Dar es Salaam: Africa's gentle corner

A trip to a street restaurant in the alluring coastal city of Dar es Salaam has Rehana Loonat dreaming of returning to Tanzania 

A crew member brings in the catamaran anchor


“This is the life,” I think as I sit on the deck of the CQ, a catamaran leaving the bay in Dar es Salaam for Sinda Island two hours away. It’s a hot, cloudless day and the water laps softly at the sides of the twin-hulled craft.

I am part of a media group visiting the east African country of Tanzania to mark SAA’s 20th year of flying the Joburg-Dar es Salaam (fondly known as Dar) route. The airline has partnered with Tsogo Sun to feature Dar’s potential as a holiday destination for SA visitors.

A short while later, with the sway of ocean swells, my legs have turned to rubber. A wave of nausea follows. Dashing blindly to the stern, I promptly throw up overboard.

But the seasickness is worth it as Sinda soon unfolds like a picture postcard in front of us, all sugar-white beach and turquoise water with a large, thatched boma nestled against the rich foliage.

“I feel like I’m in the Caribbean,” I think, as I wade into the ocean to cool off. A toot-toot from a truncated vuvuzela on the boat announces that the on-board braai is done.

Afterwards, we make our way back to catch the splendour of a Dar sunset and drink a toast to the city as the blazing orange orb in the evening sky sinks gracefully behind the mainland.

Then it’s off to the hotel to shower and change for dinner at an inner-city restaurant.

If Sinda feels like the Caribbean, Kisutu is like night-time Fordsburg on steroids.

Large, open grills on pavements send plumes of smoke into the balmy night as an assortment of spiced beef, chicken, fish and kebabs are cooked. The area bustles with people making their way by car, on motorbikes and on foot to the hub of 10 street restaurants. Scattered among them are ice cream vendors, hawkers and beggars, all hustling.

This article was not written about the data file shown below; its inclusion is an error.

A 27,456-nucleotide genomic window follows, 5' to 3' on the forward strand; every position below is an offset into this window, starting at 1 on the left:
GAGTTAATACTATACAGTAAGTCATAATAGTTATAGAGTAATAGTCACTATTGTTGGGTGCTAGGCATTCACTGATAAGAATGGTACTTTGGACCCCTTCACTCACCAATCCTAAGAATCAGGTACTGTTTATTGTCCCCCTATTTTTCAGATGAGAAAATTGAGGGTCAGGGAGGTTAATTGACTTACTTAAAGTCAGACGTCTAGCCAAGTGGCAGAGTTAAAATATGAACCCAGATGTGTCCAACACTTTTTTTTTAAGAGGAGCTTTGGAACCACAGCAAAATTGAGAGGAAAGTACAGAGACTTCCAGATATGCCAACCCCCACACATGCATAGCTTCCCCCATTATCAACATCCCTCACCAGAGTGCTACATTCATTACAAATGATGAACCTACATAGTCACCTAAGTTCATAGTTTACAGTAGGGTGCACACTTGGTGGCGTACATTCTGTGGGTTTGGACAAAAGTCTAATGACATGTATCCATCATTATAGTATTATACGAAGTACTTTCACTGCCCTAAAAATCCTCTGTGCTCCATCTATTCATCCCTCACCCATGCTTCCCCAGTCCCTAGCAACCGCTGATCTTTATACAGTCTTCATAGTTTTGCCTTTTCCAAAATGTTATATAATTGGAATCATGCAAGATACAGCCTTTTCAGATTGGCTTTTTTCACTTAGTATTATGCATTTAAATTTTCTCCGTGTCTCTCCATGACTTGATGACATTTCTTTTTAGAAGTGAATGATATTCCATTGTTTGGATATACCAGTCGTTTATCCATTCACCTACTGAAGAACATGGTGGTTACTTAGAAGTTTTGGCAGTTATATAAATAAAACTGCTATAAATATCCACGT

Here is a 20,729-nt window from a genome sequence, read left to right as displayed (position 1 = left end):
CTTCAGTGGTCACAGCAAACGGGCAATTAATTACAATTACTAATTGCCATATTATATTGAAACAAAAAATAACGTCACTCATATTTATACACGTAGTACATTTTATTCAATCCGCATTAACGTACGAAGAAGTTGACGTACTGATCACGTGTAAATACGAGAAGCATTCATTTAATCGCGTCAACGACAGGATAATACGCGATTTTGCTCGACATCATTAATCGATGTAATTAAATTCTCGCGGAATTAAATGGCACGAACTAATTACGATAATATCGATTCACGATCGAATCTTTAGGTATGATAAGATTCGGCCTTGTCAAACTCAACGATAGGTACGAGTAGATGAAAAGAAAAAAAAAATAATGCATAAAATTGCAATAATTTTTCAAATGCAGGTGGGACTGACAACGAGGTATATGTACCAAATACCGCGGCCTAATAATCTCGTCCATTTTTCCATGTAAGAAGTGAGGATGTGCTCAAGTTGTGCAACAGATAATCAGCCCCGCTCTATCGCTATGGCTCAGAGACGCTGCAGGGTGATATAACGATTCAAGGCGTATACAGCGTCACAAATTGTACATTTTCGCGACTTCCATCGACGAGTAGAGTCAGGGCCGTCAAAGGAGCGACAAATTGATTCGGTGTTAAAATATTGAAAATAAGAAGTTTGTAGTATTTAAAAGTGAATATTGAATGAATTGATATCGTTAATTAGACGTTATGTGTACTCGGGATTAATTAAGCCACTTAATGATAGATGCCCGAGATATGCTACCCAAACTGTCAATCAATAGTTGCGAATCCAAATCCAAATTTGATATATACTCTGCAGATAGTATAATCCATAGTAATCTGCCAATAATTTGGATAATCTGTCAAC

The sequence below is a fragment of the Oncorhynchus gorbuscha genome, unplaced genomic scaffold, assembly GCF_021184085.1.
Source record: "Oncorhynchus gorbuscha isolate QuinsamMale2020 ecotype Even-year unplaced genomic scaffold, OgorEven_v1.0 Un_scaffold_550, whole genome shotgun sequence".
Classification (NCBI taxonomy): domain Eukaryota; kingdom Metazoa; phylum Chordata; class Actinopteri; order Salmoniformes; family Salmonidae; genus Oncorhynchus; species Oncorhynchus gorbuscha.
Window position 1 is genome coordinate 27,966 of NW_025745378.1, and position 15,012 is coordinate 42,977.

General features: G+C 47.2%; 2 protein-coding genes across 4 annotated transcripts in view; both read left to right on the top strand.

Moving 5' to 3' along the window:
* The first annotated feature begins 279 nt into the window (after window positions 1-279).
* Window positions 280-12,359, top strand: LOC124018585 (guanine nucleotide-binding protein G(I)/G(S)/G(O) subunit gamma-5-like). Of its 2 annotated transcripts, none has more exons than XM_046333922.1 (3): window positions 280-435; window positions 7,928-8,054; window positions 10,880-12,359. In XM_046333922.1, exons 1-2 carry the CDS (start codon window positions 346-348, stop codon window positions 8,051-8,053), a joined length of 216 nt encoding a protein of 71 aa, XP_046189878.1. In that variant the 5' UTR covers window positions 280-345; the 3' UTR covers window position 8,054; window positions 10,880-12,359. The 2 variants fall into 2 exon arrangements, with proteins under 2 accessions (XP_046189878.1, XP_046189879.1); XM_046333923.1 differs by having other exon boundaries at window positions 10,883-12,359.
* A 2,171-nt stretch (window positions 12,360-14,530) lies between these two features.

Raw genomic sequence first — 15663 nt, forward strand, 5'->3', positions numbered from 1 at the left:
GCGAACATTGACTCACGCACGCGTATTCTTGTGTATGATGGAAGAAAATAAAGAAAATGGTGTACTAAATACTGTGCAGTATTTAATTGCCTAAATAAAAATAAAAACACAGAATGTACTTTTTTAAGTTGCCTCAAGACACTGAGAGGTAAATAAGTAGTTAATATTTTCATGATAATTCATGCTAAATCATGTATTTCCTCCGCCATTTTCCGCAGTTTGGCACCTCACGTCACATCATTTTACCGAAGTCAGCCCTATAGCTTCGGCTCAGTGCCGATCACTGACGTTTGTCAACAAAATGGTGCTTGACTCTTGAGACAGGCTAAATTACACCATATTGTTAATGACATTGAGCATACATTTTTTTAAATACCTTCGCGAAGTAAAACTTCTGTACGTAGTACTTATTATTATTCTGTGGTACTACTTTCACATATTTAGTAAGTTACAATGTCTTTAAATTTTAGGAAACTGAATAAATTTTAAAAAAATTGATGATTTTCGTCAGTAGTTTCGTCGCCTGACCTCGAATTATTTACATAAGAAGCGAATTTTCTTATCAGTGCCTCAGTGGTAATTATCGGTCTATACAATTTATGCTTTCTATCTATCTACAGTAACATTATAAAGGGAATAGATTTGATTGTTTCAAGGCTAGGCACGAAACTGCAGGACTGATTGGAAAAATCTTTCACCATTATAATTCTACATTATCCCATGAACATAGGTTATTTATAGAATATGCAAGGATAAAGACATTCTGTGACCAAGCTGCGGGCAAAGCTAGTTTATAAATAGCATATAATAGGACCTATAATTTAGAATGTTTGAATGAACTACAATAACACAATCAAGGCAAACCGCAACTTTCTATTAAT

The pavements bristle with rows of plastic tables and chairs as people dine on food straight off the grills and on hot, buttered, naan bread being made in concrete-lined kilns.

Shane Nayani, owner of the popular Mamboz Corner, proudly proclaims himself a fifth-generation Tanzanian – his forebears had arrived from India in the 1800s. He’s been operating here for six years and business is booming.

“Street restaurants started in the CBD in the early 90s with sekala [known in South Africa as tandoori] chicken and grew from there,” he explains.

“Street restaurants open from 6.30pm to midnight. During the day, you will only find deserted pavements here. The activity starts at night. People like eating on the street because they’re getting good food at a cheap price.”

Nayani’s staff busy themselves serving us a tasty selection of Indian and Chinese dishes. He speaks fluent Swahili with them. These are exchanges between equals with no hint of race or class divisions.

Shane Nayani (standing, centre) explains his menu


Our tour guide later tells me English and Swahili are two compulsory, official languages taught in Tanzania from primary to high school. This harmony between the different people of Dar, bound by a common indigenous language, should serve as an example to South Africa.

South African Ross Mackay, a Southern Sun manager, says: “In the three and a half years I’ve been here, I’ve neither heard nor seen a race group being targeted by any Tanzanian.” Small wonder then that he’s reluctant to return home.

I find this gentleness everywhere I go in Dar. I never turned around at the sound of a loud or raised voice or witness irritation between people.

It is a quietness that will lure me back to this gentle corner of Africa.

Loonat was a guest of Southern Sun Dar es Salaam and was flown courtesy of SAA. The three-hour flight is popular with businesspeople, but SAA is on a drive to make people aware of Tanzania’s leisure options

Joburg to Dar es Salaam, SAA economy class, R6 814 return.

Southern Sun Dar es Salaam, per room per night sharing, excluding breakfast, R2 603.58 to R3 591.28


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